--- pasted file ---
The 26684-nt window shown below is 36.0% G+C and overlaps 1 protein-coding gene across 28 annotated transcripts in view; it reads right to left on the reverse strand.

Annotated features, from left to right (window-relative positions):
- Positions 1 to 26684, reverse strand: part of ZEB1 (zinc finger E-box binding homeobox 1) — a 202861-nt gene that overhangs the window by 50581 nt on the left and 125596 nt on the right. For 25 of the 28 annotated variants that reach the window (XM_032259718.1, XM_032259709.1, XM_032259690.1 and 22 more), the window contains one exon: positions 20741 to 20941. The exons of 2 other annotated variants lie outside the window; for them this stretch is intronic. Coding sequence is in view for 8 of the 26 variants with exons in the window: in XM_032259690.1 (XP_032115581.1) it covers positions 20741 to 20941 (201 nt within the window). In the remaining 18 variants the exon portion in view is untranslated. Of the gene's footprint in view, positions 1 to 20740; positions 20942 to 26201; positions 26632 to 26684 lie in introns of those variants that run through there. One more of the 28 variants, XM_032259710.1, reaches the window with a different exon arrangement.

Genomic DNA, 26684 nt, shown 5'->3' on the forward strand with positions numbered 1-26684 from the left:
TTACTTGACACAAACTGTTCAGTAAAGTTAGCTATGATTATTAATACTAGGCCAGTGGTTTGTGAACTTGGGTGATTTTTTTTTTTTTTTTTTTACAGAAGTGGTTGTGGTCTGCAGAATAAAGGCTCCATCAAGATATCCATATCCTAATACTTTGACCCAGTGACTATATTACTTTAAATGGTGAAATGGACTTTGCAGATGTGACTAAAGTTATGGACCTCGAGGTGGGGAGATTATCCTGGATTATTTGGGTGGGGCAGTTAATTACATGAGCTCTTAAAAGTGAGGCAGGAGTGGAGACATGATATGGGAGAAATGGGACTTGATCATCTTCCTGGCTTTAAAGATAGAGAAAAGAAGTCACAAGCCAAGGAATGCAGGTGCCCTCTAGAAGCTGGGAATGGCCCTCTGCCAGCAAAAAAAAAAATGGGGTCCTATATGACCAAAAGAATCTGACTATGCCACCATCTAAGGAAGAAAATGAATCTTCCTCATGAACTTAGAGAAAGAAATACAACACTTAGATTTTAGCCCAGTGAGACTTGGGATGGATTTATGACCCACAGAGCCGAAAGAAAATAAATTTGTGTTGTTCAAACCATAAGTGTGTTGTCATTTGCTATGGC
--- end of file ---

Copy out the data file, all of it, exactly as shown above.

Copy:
The 26684-nt window shown below is 36.0% G+C and overlaps 1 protein-coding gene across 28 annotated transcripts in view; it reads right to left on the reverse strand.

Annotated features, from left to right (window-relative positions):
- Positions 1 to 26684, reverse strand: part of ZEB1 (zinc finger E-box binding homeobox 1) — a 202861-nt gene that overhangs the window by 50581 nt on the left and 125596 nt on the right. For 25 of the 28 annotated variants that reach the window (XM_032259718.1, XM_032259709.1, XM_032259690.1 and 22 more), the window contains one exon: positions 20741 to 20941. The exons of 2 other annotated variants lie outside the window; for them this stretch is intronic. Coding sequence is in view for 8 of the 26 variants with exons in the window: in XM_032259690.1 (XP_032115581.1) it covers positions 20741 to 20941 (201 nt within the window). In the remaining 18 variants the exon portion in view is untranslated. Of the gene's footprint in view, positions 1 to 20740; positions 20942 to 26201; positions 26632 to 26684 lie in introns of those variants that run through there. One more of the 28 variants, XM_032259710.1, reaches the window with a different exon arrangement.

Genomic DNA, 26684 nt, shown 5'->3' on the forward strand with positions numbered 1-26684 from the left:
TTACTTGACACAAACTGTTCAGTAAAGTTAGCTATGATTATTAATACTAGGCCAGTGGTTTGTGAACTTGGGTGATTTTTTTTTTTTTTTTTTTACAGAAGTGGTTGTGGTCTGCAGAATAAAGGCTCCATCAAGATATCCATATCCTAATACTTTGACCCAGTGACTATATTACTTTAAATGGTGAAATGGACTTTGCAGATGTGACTAAAGTTATGGACCTCGAGGTGGGGAGATTATCCTGGATTATTTGGGTGGGGCAGTTAATTACATGAGCTCTTAAAAGTGAGGCAGGAGTGGAGACATGATATGGGAGAAATGGGACTTGATCATCTTCCTGGCTTTAAAGATAGAGAAAAGAAGTCACAAGCCAAGGAATGCAGGTGCCCTCTAGAAGCTGGGAATGGCCCTCTGCCAGCAAAAAAAAAAATGGGGTCCTATATGACCAAAAGAATCTGACTATGCCACCATCTAAGGAAGAAAATGAATCTTCCTCATGAACTTAGAGAAAGAAATACAACACTTAGATTTTAGCCCAGTGAGACTTGGGATGGATTTATGACCCACAGAGCCGAAAGAAAATAAATTTGTGTTGTTCAAACCATAAGTGTGTTGTCATTTGCTATGGC